Energy in wind comes from the uneven solar heating of the atmosphere. The use of wind for energy goes back to the earliest sailing ships. On land, windmills applied the principle of sails to a rotary shaft, to harvest the mechanical energy of wind for providing mechanical power. Small windmills on farms power water pumps, and some were coupled to automobile generators to generate electricity on the farm before the electrical distribution grid was built. Now huge wind turbines provide power for that grid.
How Modern Wind Turbines Work
The basic components of a modern wind turbine include the rotor blades mounted to a low-speed shaft, and a gearbox connecting the low-speed shaft to a high-speed shaft, which turns a generator. A brake protects the system from excessive speed in winds over 88 kilometers per hour (55 miles per hour). There is no actual turbine. The system stands on a tall tower with a "yaw drive" to control the direction the turbine will face, as described by the Department of Energy. An anemometer measures wind speed, and a controller starts or stops the system, according to the measured wind speed.
How to Measure Generation Capacity
The size of wind turbines varies with the application, ranging from single homes to utility-scale turbines arrayed in wind farms. The Wind Energy Foundation explains how the generating capacity varies with the square footage of area swept by the rotors, by wind speeds and even by the density of the air due to variations in temperature and altitude. The energy available in wind increases by the cube of the speed -- that is, a twofold increase in wind speed yields eight times the power. The most precise measure of a turbine's capacity in a given site is the "specific yield" produced by the turbine in a year.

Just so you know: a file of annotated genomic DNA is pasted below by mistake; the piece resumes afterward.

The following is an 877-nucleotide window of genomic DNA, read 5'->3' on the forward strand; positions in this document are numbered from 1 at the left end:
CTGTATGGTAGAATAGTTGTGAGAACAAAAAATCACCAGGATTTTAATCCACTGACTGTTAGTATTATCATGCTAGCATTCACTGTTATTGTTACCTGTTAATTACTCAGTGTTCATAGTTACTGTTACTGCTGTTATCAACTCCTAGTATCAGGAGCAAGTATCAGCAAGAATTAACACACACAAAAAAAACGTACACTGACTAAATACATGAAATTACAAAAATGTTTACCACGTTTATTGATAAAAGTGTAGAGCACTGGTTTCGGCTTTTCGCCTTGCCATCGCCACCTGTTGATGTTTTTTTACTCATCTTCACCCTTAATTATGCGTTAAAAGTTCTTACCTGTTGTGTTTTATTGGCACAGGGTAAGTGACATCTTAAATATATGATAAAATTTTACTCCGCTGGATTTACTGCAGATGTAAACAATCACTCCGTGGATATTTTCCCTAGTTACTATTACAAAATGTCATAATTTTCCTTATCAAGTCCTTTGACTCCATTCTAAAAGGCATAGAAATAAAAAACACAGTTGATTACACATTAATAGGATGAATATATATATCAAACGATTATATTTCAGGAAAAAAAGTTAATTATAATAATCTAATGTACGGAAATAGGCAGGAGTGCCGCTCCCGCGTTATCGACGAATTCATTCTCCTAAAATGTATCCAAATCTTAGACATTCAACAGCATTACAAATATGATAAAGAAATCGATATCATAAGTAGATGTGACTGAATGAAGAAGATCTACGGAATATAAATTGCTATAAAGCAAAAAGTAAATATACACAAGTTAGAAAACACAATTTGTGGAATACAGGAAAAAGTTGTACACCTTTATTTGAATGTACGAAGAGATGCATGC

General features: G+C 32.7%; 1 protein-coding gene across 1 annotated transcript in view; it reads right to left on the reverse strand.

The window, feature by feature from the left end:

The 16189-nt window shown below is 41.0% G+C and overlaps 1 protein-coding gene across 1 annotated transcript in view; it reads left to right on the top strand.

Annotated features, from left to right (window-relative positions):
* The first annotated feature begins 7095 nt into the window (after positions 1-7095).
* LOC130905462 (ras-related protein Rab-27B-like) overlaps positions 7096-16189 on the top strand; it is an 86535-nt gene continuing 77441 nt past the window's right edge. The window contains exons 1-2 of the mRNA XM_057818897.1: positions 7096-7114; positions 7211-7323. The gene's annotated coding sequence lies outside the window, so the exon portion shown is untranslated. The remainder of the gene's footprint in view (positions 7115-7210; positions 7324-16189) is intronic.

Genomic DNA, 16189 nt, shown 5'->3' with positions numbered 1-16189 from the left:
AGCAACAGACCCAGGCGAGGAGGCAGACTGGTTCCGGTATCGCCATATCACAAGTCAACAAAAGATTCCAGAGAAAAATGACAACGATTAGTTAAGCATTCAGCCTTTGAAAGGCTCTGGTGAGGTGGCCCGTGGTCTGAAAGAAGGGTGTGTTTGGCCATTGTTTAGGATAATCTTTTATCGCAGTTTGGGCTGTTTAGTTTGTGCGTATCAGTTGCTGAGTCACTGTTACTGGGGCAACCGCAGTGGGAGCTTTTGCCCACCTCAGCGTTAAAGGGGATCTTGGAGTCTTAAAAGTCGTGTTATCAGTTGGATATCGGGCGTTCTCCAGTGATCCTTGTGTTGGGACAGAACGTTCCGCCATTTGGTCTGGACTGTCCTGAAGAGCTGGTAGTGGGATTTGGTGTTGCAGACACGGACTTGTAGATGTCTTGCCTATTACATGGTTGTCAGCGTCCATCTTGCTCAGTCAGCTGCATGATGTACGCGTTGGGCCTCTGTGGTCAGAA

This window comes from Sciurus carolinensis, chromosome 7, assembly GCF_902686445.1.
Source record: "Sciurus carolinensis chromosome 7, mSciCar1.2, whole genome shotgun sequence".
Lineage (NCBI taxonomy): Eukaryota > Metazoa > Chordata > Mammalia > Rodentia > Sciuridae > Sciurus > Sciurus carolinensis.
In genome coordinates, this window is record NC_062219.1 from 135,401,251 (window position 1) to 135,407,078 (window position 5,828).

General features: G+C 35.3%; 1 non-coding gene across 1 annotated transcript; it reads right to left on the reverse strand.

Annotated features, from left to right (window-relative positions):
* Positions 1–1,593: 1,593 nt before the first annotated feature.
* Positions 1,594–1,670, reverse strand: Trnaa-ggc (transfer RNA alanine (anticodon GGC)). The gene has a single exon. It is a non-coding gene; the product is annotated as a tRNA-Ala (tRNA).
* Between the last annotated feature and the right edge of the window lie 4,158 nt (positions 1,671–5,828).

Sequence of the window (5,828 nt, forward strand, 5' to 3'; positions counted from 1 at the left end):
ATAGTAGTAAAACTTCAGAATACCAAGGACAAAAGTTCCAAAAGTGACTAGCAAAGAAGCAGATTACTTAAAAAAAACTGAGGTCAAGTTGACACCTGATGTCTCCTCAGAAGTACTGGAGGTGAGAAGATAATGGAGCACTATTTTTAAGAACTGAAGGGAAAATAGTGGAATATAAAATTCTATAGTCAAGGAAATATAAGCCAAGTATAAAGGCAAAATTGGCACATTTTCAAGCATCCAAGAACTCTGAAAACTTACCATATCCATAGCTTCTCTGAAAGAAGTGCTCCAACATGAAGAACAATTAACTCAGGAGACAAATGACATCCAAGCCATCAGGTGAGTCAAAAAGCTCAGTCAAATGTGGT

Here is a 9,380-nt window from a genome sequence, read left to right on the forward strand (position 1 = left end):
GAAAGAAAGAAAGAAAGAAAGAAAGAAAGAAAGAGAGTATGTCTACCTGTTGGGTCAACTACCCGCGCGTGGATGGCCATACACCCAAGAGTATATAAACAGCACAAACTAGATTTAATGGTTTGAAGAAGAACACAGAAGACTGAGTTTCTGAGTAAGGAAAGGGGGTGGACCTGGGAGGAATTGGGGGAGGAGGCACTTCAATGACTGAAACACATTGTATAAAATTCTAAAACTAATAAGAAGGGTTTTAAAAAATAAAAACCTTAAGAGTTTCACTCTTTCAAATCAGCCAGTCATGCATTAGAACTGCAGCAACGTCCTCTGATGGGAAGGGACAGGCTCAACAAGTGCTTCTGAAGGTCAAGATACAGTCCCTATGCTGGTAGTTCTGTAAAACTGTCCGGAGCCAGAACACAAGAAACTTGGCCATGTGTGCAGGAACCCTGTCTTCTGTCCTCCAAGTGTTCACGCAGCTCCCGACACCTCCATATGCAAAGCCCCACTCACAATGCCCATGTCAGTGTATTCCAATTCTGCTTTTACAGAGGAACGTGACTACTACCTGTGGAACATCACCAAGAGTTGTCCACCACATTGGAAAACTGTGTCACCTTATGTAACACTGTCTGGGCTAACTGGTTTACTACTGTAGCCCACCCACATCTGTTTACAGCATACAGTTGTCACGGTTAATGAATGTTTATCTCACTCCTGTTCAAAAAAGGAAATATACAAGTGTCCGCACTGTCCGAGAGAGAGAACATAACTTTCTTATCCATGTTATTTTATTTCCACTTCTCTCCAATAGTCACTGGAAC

Design Considerations for Wind Farms
Selecting and designing a wind farm requires many steps and considerations, as described by the World Wind Energy Association. First come legal issues like permitting and then site issues like the amount of wind and the quality of the ground to support the turbine towers and physical proximity to existing power grids. Land must be leased, and contracts secured to sell the power produced by the facility. Bloomberg Business reports idled wind generation capacity in China, for lack of the grid's ability to accept the power produced by the facilities located in otherwise-promising sites based on available winds.
Advantages and Disadvantages of Wind Energy
The main advantage of wind power is the availability of free energy from moving air, without creating pollution from burning fuel. The main disadvantage is the unreliability of the winds; when the wind doesn't blow, the investment in turbines isn't paying off and the grid must work around an intermittent power supply. Systems not on the power grid need a storage device like a battery to hold generated power when there isn't enough wind. National Geographic reports on problems with turbines killing winged wildlife, and the difficulties in adopting new designs to fix the problems. Noise and even shadows from the turbines also cause problems.
About the Author
An ecological blogger, technical writer and trainer, Alex Silbajoris also leads a nonprofit watershed group. He is an avid gardener and cook. He holds a bachelor's degree in English and a master's degree in journalism, from The Ohio State University. Other studies include geology and biological sciences.
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